In theory, the outcome could be equally advantageous; with the 6.
Armee trapped, but still in fighting condition, the Soviet
army would have to use up much of its strength to keep the pocket
contained. This could allow other German forces to re-group and mount
a counterattack. However, the scale of the forces trapped in the two
operations differed greatly. While a single corps (about ⅓ of
an army) with about six divisions was encircled in Demyansk, in Stalingrad,
an entire and greatly reinforced army was trapped. Whereas the Demyansk
and Kholm pockets together needed around 265 t (292 short tons) of
supplies per day, the 6. Armee required an estimated daily
minimum of 800 t (880 short tons), delivered over a much-longer distance
and faced by a much better organised Red Air Force. The air transport
force had already suffered heavy losses, and was much further away
from good infrastructure. The Luftwaffe simply did not have
the resources needed to supply Stalingrad.
BEAUTIFUL RELIC CONDITION German WW2 SS SD Model 35/40 large Size Helmet Shell - ( Barn Find Near Walomim, Poland Battle Site )
Here is a nice solid with minimal ground action German SS M35/40 SD with faint but visible runes. A fine example. In response to Vedeneev's thrust, the Germans started a tactical counter-attack near Radzymin on July 31. The offensive, carried out by 4 understrength Panzer divisions,was to secure the eastern approaches to Warsaw and Vistula crossings, and aimed to destroy the three tank corps of the Second Tank Army in detail. Under the leadership of German Field Marshal Model, the 4th, 19th, Hermann Göring, and 5th SS Panzer Divisions were concentrated from different areas with their arrival in the area of Wołomin occurring between July 31 and August 1, 1944. Although the 3rd Tank Corps gamely defended the initial assaults of the Hermann Göring and 19th Panzer Divisions, the arrival of the 4th Panzer and 5th SS Panzer Divisions spelled doom for the isolated and outnumbered unit Already on August 1, the leading elements of the 19th and 5th SS Panzer Divisions, closing from the west and east respectively, met at Okuniew, cutting the 3rd Tank Corps off from the other units of the Second Tank Army. Pressed into the area of Wołomin, the 3rd Tank Corps was pocketed and destroyed on August 3, 1944. Attempts to reach the doomed tank corps by the 8th Guards Tank Corps and the 16th Tank Corps failed, with the 8th Guards Tank Corps taking serious losses in the attempt. Although Model had planned to attack the 8th Guards Tank Corps next, the withdrawal of the 19th and Hermann Göring Panzer Divisions to shore up the German defenses around the Magnuszew bridgehead forced the remaining German forces around Okuniew to go on the defensive For unknown reasons, on August 2, 1944 all armies that were to assault Warsaw had their orders changed. The 28th, 47th and 65th Armies were ordered to turn northwards and seize the undefended town of Wyszków and the Liwiec river line. The 2nd Tank Army was left in place and had to fight the Germans alone, without support of the infantry. Also, 69th Army was ordered to stop while the 8th Guards Army under Vasily Chuikov was ordered to halt the assault and await a German attack from the direction of Garwolin. Further combat lasted until August 10, when the Germans finally withdrew. Soviet losses were heavy, but not heavy enough to affect the overall course of their thrust to the vicinity of Warsaw. The 3rd Tank Corps was destroyed, the 8th Guards Tank Corps took heavy losses, and the 16th Tank Corps took significant losses as well. Overall, the Second Tank Army's losses were significant enough that it was withdrawn from the front lines by August 5, 1944.
EXTREMELY RARE ! "Battle Damaged"
WW2 German Waffen-SS
DD M35/40 Helmet Shell - ( Recovered NARVA Battle Area )
RARE ADDITION ! Ground Dug German WAFFEN-SS SD M35/40 Relic HELMET SHELL - ( Recovered Huertgenwald )
Here is one of the final helmets from my personal collection. A ground dug but clear dug metallic runes M35/40 SD Shell that was recovered in Huertgewald. A wonderful relic that will be the highlight of your collection. The Battle of Hürtgen Forest is the name given to the series of fierce battles fought between U.S. and German forces in the Hürtgen Forest, which became the longest battle on German ground during World War II, and the longest single battle the U.S. Army has ever fought in its history. The battles took place between September 14, 1944, and February 10, 1945, over barely 50 square miles, east of the Belgian–German border. In early December, the Division moved north to the Hurtgen Forest in Germany to relieve elements of the 4th Infantry Division which was fighting within the Siegfried Line. Despite ankle-deep mud, heavy enemy artillery barrages and fanatical Nazi resistance, the 83rd slugged its way out of the dense forest and seized the western bank of the Roer River in the vicinity of Duren. Seven key villages guarding the approaches to the Roer fell to the 83rd as the enemy retreated. Stiffest resistance was met in the villages of Gey, Gurzenich, and Strass. The 331st Infantry broke the backbone of the resistance at Gey, while in Strass the 3rd Battalion of the 330th Infantry was cut off for three days and subjected to heavy enemy counterattacks. Despite their precarious position, the men of the battalion fought off the Germans and took more than 150 prisoners during the siege. Finally the 3rd Battalion of the 329th hammered its way into the village and routed the Germans. Patrols from the 329th Infantry entered Duren after the regiment took the village of Gurzenich directly opposite the city. This was the deepest penetration of German soil made by any American force during 1944.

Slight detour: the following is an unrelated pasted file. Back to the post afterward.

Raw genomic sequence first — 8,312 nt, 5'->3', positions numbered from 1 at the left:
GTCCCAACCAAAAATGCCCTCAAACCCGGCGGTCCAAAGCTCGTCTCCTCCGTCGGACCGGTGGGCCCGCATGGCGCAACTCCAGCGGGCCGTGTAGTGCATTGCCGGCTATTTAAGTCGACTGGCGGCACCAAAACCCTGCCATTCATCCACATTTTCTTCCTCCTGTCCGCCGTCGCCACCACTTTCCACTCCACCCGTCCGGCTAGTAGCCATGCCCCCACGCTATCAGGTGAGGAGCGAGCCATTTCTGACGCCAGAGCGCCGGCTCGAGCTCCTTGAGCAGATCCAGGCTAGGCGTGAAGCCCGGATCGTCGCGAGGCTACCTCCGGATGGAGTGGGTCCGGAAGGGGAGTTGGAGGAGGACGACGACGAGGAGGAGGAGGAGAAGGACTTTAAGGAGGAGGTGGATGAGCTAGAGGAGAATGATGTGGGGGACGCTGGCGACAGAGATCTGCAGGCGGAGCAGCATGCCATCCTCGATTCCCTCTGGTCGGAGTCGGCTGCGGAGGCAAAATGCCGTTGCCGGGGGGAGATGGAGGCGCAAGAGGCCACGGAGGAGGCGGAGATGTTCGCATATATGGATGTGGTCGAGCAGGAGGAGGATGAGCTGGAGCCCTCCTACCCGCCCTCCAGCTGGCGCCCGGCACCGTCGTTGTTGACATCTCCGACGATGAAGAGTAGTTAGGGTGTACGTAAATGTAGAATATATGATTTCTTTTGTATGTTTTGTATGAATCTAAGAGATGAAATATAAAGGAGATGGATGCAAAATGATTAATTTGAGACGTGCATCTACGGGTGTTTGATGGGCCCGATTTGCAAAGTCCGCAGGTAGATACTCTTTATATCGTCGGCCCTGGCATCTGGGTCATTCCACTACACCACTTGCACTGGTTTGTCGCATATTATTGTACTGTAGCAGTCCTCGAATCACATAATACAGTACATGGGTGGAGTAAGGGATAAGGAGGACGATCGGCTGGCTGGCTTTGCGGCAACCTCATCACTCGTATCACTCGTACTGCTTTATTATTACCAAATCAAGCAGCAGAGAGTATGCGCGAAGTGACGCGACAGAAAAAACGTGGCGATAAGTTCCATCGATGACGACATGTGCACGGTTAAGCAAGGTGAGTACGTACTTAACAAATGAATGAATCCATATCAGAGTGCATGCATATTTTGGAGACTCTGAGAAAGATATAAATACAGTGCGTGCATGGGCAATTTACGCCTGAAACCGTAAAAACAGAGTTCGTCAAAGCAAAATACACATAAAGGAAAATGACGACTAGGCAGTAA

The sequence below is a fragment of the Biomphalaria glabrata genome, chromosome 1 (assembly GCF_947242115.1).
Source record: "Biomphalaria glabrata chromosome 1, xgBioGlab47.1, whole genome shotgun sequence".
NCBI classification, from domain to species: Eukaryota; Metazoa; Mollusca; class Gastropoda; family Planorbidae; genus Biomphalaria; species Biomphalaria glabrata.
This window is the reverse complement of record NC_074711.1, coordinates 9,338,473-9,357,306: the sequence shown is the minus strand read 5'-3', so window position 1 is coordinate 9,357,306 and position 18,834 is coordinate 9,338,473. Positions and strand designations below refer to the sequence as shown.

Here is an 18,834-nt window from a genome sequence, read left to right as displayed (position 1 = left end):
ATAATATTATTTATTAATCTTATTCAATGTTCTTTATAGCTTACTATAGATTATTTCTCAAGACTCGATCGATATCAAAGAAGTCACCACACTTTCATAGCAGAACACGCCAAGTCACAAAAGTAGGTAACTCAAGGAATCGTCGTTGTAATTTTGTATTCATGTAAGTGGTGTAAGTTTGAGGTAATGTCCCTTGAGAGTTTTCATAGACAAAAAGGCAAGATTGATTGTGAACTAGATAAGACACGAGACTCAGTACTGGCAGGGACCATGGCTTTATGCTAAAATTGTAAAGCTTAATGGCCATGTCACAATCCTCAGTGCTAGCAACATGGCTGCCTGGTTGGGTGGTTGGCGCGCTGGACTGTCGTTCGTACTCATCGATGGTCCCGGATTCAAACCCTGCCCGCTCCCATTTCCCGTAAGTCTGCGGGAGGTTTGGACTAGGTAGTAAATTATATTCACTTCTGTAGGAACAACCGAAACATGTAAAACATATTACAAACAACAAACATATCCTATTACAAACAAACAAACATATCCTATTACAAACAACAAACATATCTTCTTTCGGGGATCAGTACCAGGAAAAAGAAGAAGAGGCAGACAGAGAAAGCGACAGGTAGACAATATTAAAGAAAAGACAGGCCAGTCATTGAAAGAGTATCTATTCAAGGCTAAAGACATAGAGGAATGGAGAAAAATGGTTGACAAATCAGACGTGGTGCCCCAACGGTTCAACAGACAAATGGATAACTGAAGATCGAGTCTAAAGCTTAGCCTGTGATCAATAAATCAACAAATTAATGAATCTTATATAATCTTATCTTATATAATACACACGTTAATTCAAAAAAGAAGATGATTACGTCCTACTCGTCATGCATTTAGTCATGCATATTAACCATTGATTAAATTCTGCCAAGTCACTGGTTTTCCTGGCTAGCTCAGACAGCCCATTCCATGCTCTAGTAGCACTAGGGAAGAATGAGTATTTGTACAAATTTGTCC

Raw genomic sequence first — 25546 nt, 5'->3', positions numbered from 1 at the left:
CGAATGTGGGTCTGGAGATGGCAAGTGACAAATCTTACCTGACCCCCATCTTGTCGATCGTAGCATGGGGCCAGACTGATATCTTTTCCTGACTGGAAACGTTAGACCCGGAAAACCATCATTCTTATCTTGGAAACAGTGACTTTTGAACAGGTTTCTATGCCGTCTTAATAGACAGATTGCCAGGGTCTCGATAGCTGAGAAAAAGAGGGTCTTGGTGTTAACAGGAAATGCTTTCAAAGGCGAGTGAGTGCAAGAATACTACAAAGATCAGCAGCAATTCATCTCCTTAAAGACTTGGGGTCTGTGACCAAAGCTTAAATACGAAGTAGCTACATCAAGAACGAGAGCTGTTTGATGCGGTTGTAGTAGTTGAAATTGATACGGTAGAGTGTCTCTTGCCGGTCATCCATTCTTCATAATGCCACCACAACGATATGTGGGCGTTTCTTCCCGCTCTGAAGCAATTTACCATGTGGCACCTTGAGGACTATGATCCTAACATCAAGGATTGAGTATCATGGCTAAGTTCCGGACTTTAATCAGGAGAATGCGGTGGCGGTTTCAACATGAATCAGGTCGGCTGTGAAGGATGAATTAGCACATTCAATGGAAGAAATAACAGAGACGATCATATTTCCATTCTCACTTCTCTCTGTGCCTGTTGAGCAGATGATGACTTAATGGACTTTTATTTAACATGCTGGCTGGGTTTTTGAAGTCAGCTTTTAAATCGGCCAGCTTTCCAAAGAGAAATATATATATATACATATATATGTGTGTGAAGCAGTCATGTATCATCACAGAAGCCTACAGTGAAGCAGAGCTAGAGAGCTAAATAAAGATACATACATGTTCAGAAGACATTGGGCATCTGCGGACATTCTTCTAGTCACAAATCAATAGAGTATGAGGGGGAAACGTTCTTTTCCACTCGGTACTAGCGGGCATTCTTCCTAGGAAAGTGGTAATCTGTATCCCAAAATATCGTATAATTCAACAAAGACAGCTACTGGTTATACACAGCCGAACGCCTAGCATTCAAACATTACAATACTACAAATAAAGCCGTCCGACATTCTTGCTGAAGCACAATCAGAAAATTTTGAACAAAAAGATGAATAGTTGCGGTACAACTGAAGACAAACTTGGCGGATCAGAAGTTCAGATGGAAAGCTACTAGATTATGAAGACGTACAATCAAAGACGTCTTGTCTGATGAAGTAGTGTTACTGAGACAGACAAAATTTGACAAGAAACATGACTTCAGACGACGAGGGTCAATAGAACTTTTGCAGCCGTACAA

RARE WWII German NAZI Relic MAUSER HSC Officers PISTOL - ( Recovered Falaise Pocket "The Corridor of Death" )
Here is an awesome relic. A Nazi ground dug HSC MAUSER PISTOL. This relic was ground dug in the Falaise area. Known as the "Corridor of Death". The battle of the Falaise Pocket, fought during the Second World War from 12–21 August 1944, was the decisive engagement of the Battle of Normandy. Taking its name from the area around the town of Falaise within which the German Seventh and Fifth Panzer Armies became encircled by the advancing Western Allies, the battle is also referred to as the Falaise Gap after the corridor which the Germans sought to maintain to allow their escape. The battle resulted in the destruction of the bulk of Germany's forces west of the River Seine, and opened the way to Paris and the German border.Following Operation Cobra, the successful American breakout from the Normandy beachhead, rapid advances were made to the south, the south-east, and into Brittany. Despite lacking the resources to cope with both the US penetration and simultaneous British and Canadian offensives around Caen, Field Marshal Günther von Kluge, in overall command of German armed forces on the Western Front, was not permitted by Adolf Hitler to withdraw; instead he was ordered to counterattack the Americans around Mortain. However, the remnants of four panzer divisions, which was all that von Kluge could scrape together, were not strong enough to make any impression on the United States First Army, and Operation Lüttich was a disaster that merely served to drive the Germans deeper into the Allied lines, leaving them in a highly dangerous position.